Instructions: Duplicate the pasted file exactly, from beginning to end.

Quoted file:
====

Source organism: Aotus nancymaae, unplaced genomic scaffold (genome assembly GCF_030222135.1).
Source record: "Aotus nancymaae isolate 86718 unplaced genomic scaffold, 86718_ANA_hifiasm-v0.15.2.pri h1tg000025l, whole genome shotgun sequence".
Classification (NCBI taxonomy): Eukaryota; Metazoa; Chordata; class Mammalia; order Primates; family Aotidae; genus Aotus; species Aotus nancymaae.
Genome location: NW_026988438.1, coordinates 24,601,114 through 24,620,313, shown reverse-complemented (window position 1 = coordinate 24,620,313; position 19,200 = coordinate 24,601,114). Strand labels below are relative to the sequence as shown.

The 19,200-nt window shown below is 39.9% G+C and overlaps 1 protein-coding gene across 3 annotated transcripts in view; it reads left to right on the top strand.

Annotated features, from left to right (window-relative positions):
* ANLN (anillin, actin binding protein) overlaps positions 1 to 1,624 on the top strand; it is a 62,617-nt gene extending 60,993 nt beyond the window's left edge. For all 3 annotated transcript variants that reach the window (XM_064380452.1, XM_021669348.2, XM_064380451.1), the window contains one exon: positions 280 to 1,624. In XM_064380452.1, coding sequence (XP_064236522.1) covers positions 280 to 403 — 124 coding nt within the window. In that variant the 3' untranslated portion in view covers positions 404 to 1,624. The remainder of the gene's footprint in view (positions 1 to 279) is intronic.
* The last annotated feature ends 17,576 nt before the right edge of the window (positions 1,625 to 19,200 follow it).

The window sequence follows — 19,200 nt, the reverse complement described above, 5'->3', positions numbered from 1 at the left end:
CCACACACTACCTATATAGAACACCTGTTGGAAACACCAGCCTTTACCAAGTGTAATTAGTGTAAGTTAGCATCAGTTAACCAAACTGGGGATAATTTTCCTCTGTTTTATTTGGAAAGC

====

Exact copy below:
Source organism: Aotus nancymaae, unplaced genomic scaffold (genome assembly GCF_030222135.1).
Source record: "Aotus nancymaae isolate 86718 unplaced genomic scaffold, 86718_ANA_hifiasm-v0.15.2.pri h1tg000025l, whole genome shotgun sequence".
Classification (NCBI taxonomy): Eukaryota; Metazoa; Chordata; class Mammalia; order Primates; family Aotidae; genus Aotus; species Aotus nancymaae.
Genome location: NW_026988438.1, coordinates 24,601,114 through 24,620,313, shown reverse-complemented (window position 1 = coordinate 24,620,313; position 19,200 = coordinate 24,601,114). Strand labels below are relative to the sequence as shown.

The 19,200-nt window shown below is 39.9% G+C and overlaps 1 protein-coding gene across 3 annotated transcripts in view; it reads left to right on the top strand.

Annotated features, from left to right (window-relative positions):
* ANLN (anillin, actin binding protein) overlaps positions 1 to 1,624 on the top strand; it is a 62,617-nt gene extending 60,993 nt beyond the window's left edge. For all 3 annotated transcript variants that reach the window (XM_064380452.1, XM_021669348.2, XM_064380451.1), the window contains one exon: positions 280 to 1,624. In XM_064380452.1, coding sequence (XP_064236522.1) covers positions 280 to 403 — 124 coding nt within the window. In that variant the 3' untranslated portion in view covers positions 404 to 1,624. The remainder of the gene's footprint in view (positions 1 to 279) is intronic.
* The last annotated feature ends 17,576 nt before the right edge of the window (positions 1,625 to 19,200 follow it).

The window sequence follows — 19,200 nt, the reverse complement described above, 5'->3', positions numbered from 1 at the left end:
CCACACACTACCTATATAGAACACCTGTTGGAAACACCAGCCTTTACCAAGTGTAATTAGTGTAAGTTAGCATCAGTTAACCAAACTGGGGATAATTTTCCTCTGTTTTATTTGGAAAGC